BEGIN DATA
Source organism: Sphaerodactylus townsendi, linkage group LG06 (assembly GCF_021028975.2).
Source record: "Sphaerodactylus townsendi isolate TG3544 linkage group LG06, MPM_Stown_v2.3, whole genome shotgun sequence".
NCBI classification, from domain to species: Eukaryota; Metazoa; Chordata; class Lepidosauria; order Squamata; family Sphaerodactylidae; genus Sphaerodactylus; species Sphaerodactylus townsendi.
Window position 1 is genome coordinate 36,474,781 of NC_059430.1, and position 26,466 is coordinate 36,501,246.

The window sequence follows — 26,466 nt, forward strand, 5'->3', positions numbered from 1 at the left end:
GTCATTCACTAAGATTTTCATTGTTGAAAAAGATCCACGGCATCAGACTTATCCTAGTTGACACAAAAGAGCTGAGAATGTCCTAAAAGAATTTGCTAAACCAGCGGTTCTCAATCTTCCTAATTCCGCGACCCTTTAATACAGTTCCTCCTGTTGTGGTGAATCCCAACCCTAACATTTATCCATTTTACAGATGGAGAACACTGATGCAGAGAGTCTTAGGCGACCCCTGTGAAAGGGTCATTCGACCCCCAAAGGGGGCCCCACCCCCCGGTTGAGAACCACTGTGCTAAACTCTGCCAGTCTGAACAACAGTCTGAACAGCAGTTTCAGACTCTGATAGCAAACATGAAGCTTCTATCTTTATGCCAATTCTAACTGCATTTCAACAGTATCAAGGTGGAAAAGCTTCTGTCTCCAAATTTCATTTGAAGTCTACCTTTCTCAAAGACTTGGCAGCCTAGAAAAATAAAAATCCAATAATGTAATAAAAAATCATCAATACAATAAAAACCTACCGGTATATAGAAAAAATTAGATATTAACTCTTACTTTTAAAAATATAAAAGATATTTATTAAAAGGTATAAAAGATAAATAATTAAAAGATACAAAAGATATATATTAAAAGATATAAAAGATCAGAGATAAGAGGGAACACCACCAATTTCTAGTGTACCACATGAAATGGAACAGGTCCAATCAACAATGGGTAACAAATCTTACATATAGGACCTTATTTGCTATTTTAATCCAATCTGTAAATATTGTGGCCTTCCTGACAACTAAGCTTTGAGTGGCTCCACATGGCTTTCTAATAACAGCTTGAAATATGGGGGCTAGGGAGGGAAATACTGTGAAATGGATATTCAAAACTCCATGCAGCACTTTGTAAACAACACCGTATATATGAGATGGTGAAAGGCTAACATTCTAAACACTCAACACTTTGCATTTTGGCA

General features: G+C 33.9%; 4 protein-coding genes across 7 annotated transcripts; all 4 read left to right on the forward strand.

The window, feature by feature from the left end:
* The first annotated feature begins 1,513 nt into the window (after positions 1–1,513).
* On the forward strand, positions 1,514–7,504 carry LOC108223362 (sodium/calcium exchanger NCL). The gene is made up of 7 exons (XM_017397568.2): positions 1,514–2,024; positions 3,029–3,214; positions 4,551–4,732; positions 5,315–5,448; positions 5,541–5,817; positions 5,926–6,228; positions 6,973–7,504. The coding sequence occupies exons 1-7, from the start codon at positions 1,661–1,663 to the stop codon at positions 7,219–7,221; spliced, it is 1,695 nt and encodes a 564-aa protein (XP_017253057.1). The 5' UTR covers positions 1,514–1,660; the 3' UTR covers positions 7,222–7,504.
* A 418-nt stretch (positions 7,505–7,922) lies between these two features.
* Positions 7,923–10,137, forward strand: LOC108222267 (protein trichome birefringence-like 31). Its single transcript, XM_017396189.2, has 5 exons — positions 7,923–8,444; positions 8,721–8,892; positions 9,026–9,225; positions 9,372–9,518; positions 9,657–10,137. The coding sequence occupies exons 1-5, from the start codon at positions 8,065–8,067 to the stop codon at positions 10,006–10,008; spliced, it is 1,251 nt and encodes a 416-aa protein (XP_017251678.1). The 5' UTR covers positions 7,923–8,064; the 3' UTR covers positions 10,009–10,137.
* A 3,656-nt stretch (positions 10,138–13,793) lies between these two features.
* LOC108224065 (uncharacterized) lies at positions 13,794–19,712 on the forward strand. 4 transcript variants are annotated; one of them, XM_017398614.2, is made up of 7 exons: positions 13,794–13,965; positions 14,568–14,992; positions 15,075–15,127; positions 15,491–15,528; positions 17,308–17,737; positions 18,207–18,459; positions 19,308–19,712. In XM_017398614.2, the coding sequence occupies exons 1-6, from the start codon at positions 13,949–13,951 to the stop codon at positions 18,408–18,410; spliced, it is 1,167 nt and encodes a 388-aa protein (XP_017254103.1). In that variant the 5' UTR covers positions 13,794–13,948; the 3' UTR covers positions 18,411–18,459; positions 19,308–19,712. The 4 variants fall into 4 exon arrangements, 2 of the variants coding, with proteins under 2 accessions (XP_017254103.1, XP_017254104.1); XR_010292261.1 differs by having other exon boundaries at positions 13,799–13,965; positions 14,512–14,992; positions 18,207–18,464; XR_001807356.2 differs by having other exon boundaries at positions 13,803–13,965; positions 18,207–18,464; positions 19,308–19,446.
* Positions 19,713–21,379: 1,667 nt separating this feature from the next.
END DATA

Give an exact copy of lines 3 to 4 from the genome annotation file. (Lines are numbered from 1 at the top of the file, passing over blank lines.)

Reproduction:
NCBI classification, from domain to species: Eukaryota; Metazoa; Chordata; class Lepidosauria; order Squamata; family Sphaerodactylidae; genus Sphaerodactylus; species Sphaerodactylus townsendi.
Window position 1 is genome coordinate 36,474,781 of NC_059430.1, and position 26,466 is coordinate 36,501,246.